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Monday, 19 October 2015

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Kudos to the residents of Rochester for maintaining a positive attitude about their neighborhood and community. The demise of Kodak boggles my mind whenever the topic arises. All I can think of is that upper level management, these would be the Executives that are making obscene salaries (conjecture) for their decision making abilities. In my Industry I deal with people much more affluent than I and an observation that I have made over the years is that often people with a lot more money than me think they are smarter than me at everything. Maybe those suits should have consulted with the 20 year old geeks who were interning or making a small salaries about the future of digital. Your critique of these photos was spot on BTW.

I live near Rochester, worked for Kodak as have multiple generations of my family and friends. Both of these books are smug gestures by elites who breezed into town and shot to their expectations with closed minds already made up. I wouldn't support either book with a purchase. I hold extra contempt for the Magnum crew that passed through here a few years ago... posers all of them.

"the book presents such a relentlessly dour view of it that it’s scarcely recognizable to me."

Geoff's conclusion about the Webbs' book reflects a problem I often see in this kind of reportage, which is the reporters shoot what they think, rather than what they see. And you can always shoot what you think; you can make the happiest playground look like a horror show. Probably the biggest lesson I ever learned as a pretty good reporter was to write what you see, and not what you think. If you do that, even when you're working with words, which of course are endlessly malleable, the authenticity rings out. But it's really, really hard to get past what you think.

Nice side-by-side, Geoff. It's usually very interesting when you come across such closely parallel bodies of work by three photographers with such different backgrounds. I've never visited Rochester so your deep personal familiarity with the actual city makes your notes infinitely more valuable than those of a casual many-moons-ago visitor.

I've never seen Catherine Leutenegger’s "Kodak City" (gee, it just oozes Stephen Shore-intoxicated art school training, doesn't it!) but I have perused Alex Webb's/Rebecca Norris Webb's "Memory City". The main problem I had with it was similar to the problem I had with their Aperture book on street photography: their work doesn't blend smoothly. They're each fine photographers but they're different photographers with different eyes. The forced blend is distracting.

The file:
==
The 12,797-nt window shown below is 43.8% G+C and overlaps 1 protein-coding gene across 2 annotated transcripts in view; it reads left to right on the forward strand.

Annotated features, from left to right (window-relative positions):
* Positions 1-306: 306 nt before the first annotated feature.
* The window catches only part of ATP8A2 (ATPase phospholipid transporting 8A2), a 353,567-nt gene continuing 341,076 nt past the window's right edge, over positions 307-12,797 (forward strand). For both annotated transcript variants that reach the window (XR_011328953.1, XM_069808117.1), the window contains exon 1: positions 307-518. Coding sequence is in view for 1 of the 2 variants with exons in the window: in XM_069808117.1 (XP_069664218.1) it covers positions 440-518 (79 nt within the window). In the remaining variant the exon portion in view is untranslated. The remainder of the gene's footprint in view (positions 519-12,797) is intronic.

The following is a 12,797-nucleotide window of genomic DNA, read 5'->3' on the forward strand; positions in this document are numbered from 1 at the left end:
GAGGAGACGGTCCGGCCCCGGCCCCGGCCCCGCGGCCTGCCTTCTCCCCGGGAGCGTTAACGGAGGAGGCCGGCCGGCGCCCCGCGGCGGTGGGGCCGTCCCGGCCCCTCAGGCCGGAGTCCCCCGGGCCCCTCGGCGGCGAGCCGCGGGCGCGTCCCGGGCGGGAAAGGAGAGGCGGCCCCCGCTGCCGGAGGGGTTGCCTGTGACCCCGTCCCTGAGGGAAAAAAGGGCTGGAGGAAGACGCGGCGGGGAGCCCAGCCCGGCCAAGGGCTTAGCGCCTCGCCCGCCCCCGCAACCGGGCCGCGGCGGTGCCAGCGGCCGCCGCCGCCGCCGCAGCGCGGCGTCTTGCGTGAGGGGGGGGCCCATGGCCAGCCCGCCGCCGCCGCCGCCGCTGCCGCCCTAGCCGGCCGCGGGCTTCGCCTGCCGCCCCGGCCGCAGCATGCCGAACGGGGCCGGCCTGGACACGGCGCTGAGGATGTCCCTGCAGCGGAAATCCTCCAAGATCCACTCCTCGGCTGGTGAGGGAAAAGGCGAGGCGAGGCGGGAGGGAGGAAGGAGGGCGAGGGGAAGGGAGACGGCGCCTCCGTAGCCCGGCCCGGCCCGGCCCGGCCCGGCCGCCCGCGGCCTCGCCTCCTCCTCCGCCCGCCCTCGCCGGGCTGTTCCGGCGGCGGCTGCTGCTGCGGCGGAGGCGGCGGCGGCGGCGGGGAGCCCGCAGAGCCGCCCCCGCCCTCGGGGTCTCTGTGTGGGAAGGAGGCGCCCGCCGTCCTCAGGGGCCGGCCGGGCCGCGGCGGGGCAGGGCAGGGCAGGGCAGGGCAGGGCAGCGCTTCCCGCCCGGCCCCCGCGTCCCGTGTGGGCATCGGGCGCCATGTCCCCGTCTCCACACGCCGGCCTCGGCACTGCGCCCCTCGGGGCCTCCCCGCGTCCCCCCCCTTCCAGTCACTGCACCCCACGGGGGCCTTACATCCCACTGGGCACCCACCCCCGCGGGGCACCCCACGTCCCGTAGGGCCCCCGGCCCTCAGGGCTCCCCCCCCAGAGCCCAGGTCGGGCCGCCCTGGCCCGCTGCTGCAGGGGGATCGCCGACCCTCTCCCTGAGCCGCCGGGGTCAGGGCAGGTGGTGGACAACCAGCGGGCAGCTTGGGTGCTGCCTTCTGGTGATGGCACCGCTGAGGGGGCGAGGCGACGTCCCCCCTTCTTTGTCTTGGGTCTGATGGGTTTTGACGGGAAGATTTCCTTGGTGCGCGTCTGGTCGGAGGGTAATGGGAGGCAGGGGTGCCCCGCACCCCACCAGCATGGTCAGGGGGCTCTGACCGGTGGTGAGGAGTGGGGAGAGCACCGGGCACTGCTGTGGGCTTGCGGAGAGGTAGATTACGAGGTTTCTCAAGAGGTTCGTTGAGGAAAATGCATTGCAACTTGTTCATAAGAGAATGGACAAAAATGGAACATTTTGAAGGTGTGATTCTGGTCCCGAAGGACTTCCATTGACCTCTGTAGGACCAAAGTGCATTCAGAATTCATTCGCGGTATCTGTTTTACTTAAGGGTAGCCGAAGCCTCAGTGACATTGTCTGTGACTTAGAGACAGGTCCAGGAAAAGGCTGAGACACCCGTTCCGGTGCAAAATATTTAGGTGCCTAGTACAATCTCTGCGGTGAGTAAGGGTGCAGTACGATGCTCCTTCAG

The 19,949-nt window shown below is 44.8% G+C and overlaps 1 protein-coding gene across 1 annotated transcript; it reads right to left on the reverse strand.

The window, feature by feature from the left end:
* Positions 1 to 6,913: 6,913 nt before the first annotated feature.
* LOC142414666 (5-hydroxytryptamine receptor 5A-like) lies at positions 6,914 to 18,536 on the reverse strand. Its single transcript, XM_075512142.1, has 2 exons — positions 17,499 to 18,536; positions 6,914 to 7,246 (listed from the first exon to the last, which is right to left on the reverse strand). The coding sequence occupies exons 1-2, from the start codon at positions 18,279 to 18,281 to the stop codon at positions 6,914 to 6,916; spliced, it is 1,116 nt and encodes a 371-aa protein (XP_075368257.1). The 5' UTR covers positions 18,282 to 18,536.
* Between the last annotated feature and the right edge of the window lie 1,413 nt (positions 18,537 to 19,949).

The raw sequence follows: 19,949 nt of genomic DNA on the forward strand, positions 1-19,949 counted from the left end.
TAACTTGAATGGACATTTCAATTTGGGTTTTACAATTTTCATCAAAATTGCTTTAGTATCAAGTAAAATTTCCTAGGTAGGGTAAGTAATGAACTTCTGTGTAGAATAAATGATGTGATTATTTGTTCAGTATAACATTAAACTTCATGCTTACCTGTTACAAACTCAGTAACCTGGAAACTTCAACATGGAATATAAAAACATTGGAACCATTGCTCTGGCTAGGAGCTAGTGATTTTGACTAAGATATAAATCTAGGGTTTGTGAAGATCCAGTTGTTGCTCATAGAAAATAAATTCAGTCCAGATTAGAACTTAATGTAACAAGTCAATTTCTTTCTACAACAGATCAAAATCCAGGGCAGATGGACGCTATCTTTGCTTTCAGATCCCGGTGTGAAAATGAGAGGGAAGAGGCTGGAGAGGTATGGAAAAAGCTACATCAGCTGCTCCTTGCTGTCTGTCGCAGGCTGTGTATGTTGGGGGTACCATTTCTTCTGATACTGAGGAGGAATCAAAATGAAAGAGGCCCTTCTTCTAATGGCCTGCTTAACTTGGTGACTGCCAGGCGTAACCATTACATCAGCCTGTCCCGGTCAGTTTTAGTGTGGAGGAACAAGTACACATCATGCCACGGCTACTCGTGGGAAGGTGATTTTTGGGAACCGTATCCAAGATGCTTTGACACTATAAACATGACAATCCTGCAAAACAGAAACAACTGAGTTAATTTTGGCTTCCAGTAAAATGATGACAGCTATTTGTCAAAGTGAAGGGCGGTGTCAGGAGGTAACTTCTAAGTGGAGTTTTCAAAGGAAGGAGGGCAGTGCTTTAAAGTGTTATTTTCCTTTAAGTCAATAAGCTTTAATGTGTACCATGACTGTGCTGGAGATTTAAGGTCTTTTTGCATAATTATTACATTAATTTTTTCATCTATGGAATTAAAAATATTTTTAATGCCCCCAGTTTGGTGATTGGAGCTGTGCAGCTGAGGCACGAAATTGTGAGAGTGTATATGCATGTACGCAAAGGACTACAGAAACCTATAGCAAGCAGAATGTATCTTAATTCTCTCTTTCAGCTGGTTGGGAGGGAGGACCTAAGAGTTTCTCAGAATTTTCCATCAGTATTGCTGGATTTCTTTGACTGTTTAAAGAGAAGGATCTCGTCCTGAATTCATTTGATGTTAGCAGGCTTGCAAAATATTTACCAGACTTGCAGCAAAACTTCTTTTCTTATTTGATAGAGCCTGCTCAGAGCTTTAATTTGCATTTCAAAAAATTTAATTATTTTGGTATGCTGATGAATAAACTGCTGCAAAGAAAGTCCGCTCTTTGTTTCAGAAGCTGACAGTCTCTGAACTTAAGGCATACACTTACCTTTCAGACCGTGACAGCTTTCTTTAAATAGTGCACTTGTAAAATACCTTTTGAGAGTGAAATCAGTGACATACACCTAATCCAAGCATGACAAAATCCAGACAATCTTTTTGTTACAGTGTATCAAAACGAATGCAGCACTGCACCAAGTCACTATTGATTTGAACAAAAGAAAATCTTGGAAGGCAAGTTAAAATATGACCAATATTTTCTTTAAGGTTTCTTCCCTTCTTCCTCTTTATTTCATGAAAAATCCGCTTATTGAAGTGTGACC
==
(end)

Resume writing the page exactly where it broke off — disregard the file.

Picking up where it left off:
Alex's images here seem similar to Alex's images in general. He an abstractionist. It almost doesn't matter where he is; he'll produce much the same eye-level colorful composition anywhere.

Several years ago Alex did a piece here in Chicago for Magnum and Leica on many streets that I know intimately and photograph almost weekly. (It's my 'hood.) So your comments of how distant his images seemed from the reality you observed resonated with me. Not that that's a bad attribute at all! Quite the contrary, it's a wonderful talent. But documentary it ain't, eh? It's more like Alex is writing a visual poem about Rochester rather than a factual newspaper essay.

Thanks for this review, Geoff. I'm going to try to get a look through "Kodak City" at the first chance.

I was born and raised less than a mile from the shopping plaza shown on the cover of "Kodak City". And I worked for Kodak as an industrial photographer for 20 years, and every day went to work through the door at the lower right of the other photo shown (it's the Hawk-Eye plant, likely empty by now). So I can claim a real connection. I'll take a good look at Catherine Leutnegger's book; it's a subject worthy of attention. Now that I've moved away I can imagine it as a project; I was too close to it when it was my life (for example, my own illustrations of Hawk-Eye, and there were quite a few, were assignment-driven, and any real personal vision was subordinated to the needs of the assignment.)
And I remember when the Magnum folks came to town a few years back; there was a group show at the George Eastman House afterwards. Seeing the show, It was fairly obvious that they parachuted in, did their thing, and parachuted out. Any real understanding of the city, and its situation, would take more time and effort than any of them had to give, and the results showed in the generally mediocre pictures.